• Oncogene Activation: Oncogenes are genes that, when activated or overexpressed, can drive cells into uncontrolled growth and potentially lead to tumor formation. In certain scenarios, the activation or aberrant expression of these genes can be recognized by the cell as a precancerous signal. To counteract the risk of malignancy, the cell initiates a senescent program, effectively halting its own proliferation and thus reducing the risk of tumor development.

    Additionally, other lesser-known factors like epigenetic changes, mitochondrial dysfunction, and chronic inflammation have also been implicated in driving cells toward senescence. As research advances, our understanding of these causative factors and their interplay will pave the way for more effective therapeutic interventions targeting cellular senescence.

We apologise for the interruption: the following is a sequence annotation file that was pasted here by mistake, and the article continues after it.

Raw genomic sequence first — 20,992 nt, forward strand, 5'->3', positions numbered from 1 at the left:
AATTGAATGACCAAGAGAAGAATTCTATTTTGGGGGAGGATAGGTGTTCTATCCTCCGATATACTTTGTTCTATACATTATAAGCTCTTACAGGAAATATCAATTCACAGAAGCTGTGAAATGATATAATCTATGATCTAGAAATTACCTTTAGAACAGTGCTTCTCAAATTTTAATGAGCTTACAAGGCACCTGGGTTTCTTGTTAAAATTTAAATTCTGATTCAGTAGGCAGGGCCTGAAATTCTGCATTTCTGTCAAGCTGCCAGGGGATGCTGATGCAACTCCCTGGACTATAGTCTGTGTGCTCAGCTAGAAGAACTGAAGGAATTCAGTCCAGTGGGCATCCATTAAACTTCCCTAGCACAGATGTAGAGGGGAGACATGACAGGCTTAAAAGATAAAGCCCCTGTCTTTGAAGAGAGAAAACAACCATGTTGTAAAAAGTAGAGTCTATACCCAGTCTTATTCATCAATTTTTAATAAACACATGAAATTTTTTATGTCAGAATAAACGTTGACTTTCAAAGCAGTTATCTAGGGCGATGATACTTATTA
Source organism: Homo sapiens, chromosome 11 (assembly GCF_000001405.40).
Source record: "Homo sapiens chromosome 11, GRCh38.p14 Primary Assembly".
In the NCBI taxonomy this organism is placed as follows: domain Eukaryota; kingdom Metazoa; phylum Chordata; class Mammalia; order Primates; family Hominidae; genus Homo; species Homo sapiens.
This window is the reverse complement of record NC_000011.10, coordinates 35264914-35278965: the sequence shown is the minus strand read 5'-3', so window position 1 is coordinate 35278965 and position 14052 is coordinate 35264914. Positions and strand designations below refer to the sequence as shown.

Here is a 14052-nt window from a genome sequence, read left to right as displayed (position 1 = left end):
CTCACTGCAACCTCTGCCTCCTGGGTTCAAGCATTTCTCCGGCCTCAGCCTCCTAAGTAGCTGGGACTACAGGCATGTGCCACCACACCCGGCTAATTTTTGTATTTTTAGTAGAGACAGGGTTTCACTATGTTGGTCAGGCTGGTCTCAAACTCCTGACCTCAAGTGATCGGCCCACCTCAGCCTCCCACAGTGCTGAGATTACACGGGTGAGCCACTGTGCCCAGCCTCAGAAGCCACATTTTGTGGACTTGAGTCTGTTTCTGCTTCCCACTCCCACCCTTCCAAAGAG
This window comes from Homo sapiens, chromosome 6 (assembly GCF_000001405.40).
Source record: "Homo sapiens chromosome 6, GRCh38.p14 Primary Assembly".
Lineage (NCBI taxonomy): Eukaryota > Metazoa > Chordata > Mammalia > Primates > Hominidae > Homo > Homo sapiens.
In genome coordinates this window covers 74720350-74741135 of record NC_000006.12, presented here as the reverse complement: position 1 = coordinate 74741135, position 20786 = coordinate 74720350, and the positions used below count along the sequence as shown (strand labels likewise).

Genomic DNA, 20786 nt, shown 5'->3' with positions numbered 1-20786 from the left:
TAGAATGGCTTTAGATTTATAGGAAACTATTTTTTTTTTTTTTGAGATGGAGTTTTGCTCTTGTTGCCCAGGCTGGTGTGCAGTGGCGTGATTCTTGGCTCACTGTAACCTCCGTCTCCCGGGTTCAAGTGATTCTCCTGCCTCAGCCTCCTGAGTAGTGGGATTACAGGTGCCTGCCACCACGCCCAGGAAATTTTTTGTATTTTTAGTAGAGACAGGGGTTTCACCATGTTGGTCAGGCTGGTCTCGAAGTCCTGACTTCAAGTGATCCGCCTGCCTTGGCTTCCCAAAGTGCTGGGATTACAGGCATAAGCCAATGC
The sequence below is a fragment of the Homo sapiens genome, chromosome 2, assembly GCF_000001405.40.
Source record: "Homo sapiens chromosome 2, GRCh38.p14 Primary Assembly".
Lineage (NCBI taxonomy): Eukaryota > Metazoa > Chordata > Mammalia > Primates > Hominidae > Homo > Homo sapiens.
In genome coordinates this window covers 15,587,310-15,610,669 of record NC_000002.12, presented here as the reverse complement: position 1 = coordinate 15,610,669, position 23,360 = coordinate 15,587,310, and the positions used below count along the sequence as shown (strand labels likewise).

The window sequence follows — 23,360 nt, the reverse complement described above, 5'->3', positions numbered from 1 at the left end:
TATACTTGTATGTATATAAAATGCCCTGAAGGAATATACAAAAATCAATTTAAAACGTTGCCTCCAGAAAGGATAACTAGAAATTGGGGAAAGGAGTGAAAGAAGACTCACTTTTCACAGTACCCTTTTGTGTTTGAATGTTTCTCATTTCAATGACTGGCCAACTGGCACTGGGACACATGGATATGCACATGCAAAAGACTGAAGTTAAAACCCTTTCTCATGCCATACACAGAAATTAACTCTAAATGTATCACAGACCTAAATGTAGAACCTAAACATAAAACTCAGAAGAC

Clearance[edit | edit source]

    Senescent cells are cleared from the body primarily through the immune system, specifically by specialized immune cells that recognize and eliminate these non-dividing, functionally altered cells. Here's a detailed look at the mechanisms:

    1. Macrophages: One of the primary cells responsible for clearing senescent cells are macrophages. These immune cells "eat" or phagocytose senescent cells, breaking them down and eliminating them from the tissue.
    2. Natural Killer (NK) Cells: NK cells are another type of immune cell that can recognize and kill senescent cells. They often target cells that exhibit stress signals on their surface without displaying the normal "self" markers.
    3. T Cells: Some types of T cells, especially CD4+ helper T cells and CD8+ cytotoxic T cells, can recognize and help eliminate senescent cells.
    4. Senescence-Associated Secretory Phenotype (SASP): While the SASP is known for its pro-inflammatory properties, certain components of the SASP can attract immune cells to the location of the senescent cells, aiding in their clearance.